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The various properties of soils which would be considered as index properties are:

The size and shape of particles.

The relative density or consistency of soil.

The index properties of soils can be studied in a general way under two classes. They are:

  1. Soil grain properties.
  2. Soil aggregate properties.
    The principal soil grain properties are the size and shape of grains and the mineralogical
    character of the finer fractions (applied to clay soils). The most significant aggregate property of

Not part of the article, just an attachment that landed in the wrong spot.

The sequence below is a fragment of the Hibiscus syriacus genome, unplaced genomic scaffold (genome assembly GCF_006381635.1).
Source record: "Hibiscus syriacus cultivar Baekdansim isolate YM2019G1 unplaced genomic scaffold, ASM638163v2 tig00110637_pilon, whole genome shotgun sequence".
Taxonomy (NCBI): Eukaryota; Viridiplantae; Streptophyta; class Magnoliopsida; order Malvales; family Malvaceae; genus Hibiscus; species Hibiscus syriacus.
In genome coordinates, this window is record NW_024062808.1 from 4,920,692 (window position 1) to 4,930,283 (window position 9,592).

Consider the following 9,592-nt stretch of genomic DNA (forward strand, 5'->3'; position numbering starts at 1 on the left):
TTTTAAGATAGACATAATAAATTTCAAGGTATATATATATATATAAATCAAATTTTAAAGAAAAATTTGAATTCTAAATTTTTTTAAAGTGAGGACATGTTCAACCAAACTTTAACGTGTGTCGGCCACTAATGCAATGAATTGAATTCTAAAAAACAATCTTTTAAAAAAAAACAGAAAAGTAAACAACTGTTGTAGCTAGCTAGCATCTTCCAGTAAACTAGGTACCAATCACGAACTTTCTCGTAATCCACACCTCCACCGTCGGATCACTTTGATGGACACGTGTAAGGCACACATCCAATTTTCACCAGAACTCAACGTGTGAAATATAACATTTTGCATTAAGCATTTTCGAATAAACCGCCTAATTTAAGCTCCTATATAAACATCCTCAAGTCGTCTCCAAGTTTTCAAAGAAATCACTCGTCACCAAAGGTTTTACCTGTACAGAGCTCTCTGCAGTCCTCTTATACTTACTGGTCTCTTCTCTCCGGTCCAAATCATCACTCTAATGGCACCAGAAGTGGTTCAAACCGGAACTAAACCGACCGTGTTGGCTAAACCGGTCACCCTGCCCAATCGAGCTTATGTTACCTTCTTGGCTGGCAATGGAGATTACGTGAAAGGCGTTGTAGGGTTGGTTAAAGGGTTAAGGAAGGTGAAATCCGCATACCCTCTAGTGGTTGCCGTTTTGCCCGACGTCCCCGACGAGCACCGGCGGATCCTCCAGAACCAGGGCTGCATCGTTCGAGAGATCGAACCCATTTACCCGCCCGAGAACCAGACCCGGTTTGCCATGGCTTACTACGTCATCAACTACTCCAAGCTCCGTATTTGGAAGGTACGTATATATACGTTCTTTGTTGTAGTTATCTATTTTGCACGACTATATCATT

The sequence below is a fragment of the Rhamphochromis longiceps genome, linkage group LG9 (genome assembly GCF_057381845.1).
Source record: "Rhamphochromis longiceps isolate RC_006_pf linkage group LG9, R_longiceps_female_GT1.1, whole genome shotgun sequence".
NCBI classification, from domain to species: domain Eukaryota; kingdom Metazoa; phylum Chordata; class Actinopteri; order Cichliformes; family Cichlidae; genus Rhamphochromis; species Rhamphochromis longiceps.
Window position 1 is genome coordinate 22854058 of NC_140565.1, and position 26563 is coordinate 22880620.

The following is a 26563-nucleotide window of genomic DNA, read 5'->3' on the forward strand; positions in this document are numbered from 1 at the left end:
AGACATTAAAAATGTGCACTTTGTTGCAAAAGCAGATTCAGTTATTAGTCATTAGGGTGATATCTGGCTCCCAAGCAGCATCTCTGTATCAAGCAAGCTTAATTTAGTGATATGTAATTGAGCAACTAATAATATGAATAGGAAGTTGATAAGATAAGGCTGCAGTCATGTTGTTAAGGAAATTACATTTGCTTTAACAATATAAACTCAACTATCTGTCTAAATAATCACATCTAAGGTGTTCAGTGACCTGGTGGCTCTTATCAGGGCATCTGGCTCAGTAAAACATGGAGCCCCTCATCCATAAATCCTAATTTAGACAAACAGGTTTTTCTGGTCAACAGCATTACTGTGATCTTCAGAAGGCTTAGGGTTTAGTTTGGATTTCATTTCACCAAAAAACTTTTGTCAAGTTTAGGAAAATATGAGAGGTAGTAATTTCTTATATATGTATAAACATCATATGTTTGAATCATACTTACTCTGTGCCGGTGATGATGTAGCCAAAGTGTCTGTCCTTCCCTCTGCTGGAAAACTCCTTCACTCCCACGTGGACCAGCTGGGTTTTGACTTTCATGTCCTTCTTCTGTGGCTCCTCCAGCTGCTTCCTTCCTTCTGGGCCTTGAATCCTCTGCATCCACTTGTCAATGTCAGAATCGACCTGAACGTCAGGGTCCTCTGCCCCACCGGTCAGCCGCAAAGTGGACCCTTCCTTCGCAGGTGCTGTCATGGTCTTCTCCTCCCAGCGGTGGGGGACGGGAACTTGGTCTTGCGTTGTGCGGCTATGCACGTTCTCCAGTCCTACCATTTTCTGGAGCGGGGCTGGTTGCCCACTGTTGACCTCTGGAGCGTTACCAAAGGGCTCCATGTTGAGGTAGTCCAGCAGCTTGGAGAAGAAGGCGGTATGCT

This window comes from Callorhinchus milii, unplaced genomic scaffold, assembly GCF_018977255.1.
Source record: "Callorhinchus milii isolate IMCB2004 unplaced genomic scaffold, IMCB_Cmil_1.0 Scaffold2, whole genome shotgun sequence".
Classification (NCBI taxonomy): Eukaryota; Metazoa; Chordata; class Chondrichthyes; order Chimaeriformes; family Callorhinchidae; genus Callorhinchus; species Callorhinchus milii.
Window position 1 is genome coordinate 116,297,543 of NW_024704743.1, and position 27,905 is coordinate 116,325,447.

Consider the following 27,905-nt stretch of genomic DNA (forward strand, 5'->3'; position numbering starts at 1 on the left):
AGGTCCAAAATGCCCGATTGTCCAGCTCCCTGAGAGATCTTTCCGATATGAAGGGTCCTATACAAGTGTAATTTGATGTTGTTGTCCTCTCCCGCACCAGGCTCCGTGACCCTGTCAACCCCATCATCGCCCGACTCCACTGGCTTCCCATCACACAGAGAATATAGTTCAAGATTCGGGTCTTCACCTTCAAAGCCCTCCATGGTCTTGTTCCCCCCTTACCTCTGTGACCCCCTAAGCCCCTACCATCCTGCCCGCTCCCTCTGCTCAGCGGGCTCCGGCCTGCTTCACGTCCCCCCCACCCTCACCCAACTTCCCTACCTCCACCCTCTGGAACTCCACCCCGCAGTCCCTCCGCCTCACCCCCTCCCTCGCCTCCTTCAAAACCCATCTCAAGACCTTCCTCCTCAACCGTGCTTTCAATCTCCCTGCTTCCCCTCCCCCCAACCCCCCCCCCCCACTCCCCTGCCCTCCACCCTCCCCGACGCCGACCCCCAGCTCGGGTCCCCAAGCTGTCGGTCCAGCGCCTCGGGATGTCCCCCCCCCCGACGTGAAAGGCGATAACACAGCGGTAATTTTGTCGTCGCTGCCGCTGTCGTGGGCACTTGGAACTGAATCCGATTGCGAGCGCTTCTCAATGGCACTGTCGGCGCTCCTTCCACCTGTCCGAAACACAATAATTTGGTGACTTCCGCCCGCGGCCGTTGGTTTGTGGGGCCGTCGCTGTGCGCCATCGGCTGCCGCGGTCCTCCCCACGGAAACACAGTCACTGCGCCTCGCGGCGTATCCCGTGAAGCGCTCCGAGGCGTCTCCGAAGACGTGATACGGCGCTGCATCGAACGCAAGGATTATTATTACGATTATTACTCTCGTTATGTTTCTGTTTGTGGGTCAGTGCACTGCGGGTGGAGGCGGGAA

cohesionless soils is the relative density, whereas that of cohesive soils is the consistency. Water
    content can also be studied as an aggregate property as applied to cohesive soils. The strength and
    compressibility characteristics of cohesive soils are functions of water content. As such water
    content is an important factor in understanding the aggregate behavior of cohesive soils. By
    contrast, water content does not alter the properties of a cohesionless soil significantly except when
    the mass is submerged, in which case only its unit weight is reduced.

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